FRISCO, Texas — Patrick Mulick warned everyone.
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Mulick kicked off the last full day of training at the TSD Conference with the morning keynote presentation. At the outset, he told several hundred attendees that they may need tissues before he would be finished.
North Texas in mid-March can trigger its fair share of allergies, but the tearful eyes at the Embassy Suites Dallas Frisco Hotel and Convention Center on Tuesday were due to Mulick’s stirring and poignant address. He refocused attendees on why they are in the business of transporting students with disabilities.
“We don’t have time to not be real with each other,” he said.
He implored the attendees to be alive in life and to continue making a difference in the lives of the students they transport. The point took on new meaning about an hour and a half later.
Mulick first spoke at the TSD Conference in 2016, and ever since he has been a widely popular draw. It was little surprise he packed the room with “The Heart of the Matter,” which he began by asking the attendees to shout back at him, “I’m an educator, and so are you.” He explained that anyone who cares for students is an educator, and the title certainly applies to those who provide transportation to and from school.
“If our test scores were anything close to the school bus safety record, we’d be a different country,” he added. “You open and close the door on the school day.”
But student transporters, and human beings in general, get burned out. That happens because people forget why they do what they do. He challenged the audience to consider the perspective of the children they transport. Thoughts impact emotions, which impact behavior that impacts the outcome, Mulick said.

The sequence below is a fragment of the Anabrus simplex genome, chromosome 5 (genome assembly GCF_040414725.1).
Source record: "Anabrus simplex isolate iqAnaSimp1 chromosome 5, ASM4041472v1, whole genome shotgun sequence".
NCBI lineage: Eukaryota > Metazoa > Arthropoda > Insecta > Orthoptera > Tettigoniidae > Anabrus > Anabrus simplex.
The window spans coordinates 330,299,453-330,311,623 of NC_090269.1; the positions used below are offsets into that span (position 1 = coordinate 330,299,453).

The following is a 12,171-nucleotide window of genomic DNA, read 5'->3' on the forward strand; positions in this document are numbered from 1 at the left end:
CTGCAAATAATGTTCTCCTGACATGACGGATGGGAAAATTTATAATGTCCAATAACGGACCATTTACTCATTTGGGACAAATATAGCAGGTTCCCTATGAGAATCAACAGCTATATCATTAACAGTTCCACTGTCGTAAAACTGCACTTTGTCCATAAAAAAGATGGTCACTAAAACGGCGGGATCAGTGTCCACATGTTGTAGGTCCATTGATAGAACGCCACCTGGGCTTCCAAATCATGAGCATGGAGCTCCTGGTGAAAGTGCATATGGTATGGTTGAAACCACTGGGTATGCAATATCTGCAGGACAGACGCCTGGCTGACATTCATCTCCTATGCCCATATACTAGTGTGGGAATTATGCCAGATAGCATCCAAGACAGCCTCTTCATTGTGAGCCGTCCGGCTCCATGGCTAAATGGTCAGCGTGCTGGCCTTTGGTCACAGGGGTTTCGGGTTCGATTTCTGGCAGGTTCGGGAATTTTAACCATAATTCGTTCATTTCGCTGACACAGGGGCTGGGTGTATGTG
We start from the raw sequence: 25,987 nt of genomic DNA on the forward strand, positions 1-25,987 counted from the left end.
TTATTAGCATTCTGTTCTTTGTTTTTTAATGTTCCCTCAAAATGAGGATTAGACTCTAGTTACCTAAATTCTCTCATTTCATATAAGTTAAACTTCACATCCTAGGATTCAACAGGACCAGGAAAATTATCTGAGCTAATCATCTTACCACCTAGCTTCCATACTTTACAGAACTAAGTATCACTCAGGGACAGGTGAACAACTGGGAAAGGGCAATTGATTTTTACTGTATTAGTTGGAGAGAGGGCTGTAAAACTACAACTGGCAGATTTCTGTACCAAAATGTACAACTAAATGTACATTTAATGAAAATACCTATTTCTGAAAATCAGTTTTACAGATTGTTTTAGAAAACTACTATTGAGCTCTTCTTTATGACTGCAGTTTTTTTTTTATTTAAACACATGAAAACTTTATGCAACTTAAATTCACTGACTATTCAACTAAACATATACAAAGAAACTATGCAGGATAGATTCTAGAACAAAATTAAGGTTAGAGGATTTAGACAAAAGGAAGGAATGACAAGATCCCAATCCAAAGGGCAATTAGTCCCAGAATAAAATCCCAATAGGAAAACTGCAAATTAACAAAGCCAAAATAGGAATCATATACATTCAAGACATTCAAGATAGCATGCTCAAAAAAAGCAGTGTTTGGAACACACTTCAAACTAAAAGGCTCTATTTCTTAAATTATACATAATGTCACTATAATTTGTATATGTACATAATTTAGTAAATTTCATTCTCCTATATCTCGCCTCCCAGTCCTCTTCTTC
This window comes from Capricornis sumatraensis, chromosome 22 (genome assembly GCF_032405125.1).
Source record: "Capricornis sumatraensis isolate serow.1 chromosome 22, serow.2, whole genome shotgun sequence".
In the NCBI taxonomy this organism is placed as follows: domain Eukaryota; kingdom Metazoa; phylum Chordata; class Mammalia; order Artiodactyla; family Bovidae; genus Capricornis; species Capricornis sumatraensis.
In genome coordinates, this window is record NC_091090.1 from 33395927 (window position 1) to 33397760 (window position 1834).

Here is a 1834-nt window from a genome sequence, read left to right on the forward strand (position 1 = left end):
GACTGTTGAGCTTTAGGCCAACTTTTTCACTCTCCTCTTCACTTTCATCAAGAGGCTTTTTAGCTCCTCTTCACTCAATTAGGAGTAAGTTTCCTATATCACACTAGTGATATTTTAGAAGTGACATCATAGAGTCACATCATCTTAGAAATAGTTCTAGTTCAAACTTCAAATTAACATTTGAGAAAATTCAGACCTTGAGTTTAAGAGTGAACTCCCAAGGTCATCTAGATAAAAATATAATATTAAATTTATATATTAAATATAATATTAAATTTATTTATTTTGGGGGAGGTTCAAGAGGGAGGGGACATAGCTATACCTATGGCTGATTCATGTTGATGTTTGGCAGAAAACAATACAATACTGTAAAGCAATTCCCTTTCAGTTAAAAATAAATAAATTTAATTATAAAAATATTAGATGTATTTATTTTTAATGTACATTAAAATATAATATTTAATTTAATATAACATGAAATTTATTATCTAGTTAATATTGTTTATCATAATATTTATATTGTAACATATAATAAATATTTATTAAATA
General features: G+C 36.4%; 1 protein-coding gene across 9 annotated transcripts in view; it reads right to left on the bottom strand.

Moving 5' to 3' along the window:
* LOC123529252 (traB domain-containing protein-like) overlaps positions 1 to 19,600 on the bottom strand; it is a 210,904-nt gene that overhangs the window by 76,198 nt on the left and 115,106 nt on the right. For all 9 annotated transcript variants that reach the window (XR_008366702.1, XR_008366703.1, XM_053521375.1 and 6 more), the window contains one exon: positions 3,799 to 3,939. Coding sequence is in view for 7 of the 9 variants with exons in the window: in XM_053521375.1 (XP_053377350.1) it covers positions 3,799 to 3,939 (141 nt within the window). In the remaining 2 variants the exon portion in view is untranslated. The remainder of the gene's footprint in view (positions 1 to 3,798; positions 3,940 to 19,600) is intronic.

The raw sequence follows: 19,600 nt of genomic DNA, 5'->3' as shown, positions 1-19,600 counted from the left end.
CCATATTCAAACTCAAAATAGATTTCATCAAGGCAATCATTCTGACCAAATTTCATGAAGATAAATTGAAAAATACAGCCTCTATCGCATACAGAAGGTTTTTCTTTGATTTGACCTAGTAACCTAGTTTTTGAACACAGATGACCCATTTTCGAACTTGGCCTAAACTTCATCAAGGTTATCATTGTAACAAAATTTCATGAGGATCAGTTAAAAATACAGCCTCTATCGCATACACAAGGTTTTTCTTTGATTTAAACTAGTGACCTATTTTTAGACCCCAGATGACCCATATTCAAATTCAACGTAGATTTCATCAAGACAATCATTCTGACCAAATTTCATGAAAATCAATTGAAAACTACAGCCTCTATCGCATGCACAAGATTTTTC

Then the water works began.
Mulick illustrated the role that advocates play in the lives of students with disabilities via several videos, a few of which showed interviews conducted by special education teacher Chris Ulmer. Ulmer’s videos give a voice to these children by allowing them, in their own words, to describe their hopes and dreams, likes and dislikes. The videos show the children as what they are, children, and shatter the disability label by revealing each child’s personality. Editor’s Note: Ulmer’s YouTube channel is Special Books by Special Kids.
Mulick said all people have disabilities, or special needs, but most people aren’t judged by them, because they are largely invisible. Many students with disabilities don’t have that luxury. He illustrated the point with a group exercise, where attendees introduced themselves to each other not by name, but by something they are not good at.
“We all have a deficit. What we need to remember is that we aren’t that different from those who we support, but we can hide them with our strengths,” explained Mulick.
He also implored the audience to take the time to get to know their students and their interests. Doing so can unlock their potential. and lead to transformational, life-long growth and achievement.
Mulick also discussed how the attendees can color their language differently in describing the students they serve, putting the person first, rather than the disability or behavior. A common term used, for example, is differently-abled, rather than disabled. That said, he added that these children are best served by ensuring that they know and recognize what their challenges are, so they can learn to advocate for themselves.
At the end of his talk, Mulick discussed a “transformational” moment in his life, when in January 2018, while being invited to speak at the 2018 TSD Conference, Mulick was diagnosed with inoperable non-Hodgkin’s lymphoma.
He was declared cancer-free in August after 600 hours of intense chemotherapy, which left him temporarily disabled and relying on a team of medical staff, family and friends to survive. He said most of us are all temporarily-abled, and he pointed out that the dignity and respect we would want when we have to rely on others, for example in old age, is what student transporters are giving children, today.
“Every day you wake up is a gift. Use it to your advantage,” he said. “It can be about yourself, or it can be about others. Living a life of significance is being significant to someone else.”